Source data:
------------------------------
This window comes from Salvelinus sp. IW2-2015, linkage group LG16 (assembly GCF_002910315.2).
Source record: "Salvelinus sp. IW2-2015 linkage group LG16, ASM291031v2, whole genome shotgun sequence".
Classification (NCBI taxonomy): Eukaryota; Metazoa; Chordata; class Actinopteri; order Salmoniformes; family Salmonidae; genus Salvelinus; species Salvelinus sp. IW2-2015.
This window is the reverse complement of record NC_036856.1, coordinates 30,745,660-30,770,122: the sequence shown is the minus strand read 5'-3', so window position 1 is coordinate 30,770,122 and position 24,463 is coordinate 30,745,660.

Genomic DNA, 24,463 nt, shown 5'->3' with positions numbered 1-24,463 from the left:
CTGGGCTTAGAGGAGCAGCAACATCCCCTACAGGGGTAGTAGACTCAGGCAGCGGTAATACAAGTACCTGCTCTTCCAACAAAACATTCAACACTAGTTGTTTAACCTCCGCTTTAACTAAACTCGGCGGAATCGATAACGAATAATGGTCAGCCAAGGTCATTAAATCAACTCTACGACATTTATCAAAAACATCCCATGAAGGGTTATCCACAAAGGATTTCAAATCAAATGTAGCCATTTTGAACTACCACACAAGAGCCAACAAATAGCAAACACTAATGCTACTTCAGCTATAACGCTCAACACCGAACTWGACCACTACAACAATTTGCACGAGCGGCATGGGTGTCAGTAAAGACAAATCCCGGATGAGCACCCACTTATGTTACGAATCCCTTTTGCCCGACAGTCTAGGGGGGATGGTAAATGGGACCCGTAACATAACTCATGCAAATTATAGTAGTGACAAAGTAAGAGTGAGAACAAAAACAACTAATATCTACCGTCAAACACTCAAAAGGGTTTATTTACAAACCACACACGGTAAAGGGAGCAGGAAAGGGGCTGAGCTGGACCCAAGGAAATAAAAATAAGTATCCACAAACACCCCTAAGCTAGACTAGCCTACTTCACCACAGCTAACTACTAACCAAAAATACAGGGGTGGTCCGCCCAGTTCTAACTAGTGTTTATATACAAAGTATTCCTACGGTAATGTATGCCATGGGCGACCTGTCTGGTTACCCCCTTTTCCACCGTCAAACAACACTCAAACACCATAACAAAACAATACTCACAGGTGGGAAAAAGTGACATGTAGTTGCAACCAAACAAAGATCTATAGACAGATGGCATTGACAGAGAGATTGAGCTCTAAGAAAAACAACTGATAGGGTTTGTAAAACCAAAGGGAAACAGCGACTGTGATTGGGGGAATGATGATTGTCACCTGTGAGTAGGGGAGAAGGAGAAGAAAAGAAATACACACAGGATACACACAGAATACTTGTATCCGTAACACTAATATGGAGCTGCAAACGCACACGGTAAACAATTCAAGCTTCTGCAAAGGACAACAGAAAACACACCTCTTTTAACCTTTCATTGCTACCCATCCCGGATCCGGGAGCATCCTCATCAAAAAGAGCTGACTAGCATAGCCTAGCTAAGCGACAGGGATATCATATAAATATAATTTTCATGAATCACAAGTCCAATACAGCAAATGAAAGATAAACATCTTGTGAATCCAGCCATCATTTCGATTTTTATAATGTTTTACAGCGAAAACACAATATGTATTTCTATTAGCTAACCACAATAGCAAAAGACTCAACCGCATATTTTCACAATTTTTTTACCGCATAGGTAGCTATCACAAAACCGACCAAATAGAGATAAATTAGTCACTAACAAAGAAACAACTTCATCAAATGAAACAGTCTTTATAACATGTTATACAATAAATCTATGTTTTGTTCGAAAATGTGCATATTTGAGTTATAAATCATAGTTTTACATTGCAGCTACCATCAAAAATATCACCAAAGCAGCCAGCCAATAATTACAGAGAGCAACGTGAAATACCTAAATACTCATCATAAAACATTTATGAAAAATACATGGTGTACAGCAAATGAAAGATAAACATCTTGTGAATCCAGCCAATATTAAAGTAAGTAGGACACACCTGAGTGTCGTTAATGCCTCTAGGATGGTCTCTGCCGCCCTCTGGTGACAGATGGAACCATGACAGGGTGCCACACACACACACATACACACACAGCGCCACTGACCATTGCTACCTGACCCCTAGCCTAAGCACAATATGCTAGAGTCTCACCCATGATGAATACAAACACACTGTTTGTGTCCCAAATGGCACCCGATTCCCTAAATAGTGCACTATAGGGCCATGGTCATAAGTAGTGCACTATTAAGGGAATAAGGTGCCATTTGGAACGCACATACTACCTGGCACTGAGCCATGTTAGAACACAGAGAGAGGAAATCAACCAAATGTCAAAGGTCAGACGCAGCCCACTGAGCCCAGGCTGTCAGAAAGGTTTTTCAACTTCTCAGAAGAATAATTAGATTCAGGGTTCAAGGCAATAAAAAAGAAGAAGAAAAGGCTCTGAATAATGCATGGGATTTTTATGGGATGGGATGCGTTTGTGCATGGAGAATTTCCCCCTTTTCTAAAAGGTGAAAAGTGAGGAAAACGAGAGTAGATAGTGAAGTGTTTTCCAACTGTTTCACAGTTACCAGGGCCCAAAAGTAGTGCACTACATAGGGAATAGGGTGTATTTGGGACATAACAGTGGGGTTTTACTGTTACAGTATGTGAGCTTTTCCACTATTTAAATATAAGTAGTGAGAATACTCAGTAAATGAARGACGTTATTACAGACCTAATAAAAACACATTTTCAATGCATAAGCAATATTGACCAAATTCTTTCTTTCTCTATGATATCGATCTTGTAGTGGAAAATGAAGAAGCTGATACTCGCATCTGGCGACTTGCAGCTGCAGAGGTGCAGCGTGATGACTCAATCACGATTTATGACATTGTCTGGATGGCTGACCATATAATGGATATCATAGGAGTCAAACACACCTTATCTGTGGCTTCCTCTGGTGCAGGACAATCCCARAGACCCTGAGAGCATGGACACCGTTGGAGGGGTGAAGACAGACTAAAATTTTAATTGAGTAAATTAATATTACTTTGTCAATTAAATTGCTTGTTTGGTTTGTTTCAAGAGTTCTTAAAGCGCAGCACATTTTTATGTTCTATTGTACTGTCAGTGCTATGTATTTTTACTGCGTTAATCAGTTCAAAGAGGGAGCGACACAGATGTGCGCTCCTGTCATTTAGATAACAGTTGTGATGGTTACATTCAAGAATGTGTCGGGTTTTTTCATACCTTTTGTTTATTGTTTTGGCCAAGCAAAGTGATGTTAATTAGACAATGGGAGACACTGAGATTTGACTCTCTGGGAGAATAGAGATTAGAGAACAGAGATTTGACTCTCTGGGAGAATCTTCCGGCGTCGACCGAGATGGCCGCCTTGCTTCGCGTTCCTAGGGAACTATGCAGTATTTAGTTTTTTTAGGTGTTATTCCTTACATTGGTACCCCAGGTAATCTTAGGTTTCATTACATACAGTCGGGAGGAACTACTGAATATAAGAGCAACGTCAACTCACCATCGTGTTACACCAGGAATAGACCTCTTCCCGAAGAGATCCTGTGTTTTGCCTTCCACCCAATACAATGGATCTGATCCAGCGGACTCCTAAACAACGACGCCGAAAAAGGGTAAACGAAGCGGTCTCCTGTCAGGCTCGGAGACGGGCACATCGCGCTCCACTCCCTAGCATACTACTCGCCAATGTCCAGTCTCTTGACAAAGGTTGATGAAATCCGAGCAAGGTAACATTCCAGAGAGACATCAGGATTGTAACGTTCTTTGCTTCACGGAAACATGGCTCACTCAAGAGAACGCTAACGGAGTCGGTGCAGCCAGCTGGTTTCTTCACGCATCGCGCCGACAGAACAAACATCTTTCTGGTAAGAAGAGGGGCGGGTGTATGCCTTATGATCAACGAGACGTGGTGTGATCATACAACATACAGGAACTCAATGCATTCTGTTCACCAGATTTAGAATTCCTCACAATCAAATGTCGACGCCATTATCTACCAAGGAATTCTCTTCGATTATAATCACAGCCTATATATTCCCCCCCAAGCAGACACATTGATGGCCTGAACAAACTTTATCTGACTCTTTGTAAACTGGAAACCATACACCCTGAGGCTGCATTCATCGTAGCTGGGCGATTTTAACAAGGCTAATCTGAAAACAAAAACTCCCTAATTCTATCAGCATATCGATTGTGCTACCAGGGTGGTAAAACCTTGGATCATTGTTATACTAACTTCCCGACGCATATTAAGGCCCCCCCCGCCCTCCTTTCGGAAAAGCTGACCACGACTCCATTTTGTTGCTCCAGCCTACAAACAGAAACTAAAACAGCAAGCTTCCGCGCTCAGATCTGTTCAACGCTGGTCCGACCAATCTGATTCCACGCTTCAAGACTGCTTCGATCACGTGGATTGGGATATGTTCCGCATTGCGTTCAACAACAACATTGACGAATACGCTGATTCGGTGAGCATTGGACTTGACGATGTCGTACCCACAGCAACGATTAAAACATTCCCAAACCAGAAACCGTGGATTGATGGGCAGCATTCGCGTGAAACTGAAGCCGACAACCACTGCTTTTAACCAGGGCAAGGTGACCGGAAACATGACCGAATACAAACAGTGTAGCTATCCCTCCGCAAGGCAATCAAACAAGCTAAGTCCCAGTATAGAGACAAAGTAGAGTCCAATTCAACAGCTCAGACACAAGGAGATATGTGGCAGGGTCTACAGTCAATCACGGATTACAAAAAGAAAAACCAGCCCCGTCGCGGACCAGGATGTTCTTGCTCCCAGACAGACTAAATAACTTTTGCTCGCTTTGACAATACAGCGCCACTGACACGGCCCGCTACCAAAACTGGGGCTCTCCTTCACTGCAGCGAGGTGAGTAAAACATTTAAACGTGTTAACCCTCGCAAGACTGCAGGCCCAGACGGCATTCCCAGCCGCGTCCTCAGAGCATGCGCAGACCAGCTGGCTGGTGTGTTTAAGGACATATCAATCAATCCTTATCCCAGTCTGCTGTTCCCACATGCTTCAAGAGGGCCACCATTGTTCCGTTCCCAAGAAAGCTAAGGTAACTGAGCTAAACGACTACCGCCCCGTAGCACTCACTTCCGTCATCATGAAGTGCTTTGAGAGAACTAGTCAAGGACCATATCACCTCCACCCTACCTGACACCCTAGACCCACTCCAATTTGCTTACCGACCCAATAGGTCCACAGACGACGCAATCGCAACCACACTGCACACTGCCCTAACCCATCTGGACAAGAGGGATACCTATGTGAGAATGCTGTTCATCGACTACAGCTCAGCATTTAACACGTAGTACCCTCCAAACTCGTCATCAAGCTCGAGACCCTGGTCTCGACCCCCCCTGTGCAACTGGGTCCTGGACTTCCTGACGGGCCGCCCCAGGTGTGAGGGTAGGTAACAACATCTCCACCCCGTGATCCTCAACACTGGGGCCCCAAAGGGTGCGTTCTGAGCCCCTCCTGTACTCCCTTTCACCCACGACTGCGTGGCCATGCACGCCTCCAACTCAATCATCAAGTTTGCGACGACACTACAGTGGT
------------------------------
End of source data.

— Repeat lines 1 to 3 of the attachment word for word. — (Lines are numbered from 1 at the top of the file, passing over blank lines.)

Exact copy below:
This window comes from Salvelinus sp. IW2-2015, linkage group LG16 (assembly GCF_002910315.2).
Source record: "Salvelinus sp. IW2-2015 linkage group LG16, ASM291031v2, whole genome shotgun sequence".
Classification (NCBI taxonomy): Eukaryota; Metazoa; Chordata; class Actinopteri; order Salmoniformes; family Salmonidae; genus Salvelinus; species Salvelinus sp. IW2-2015.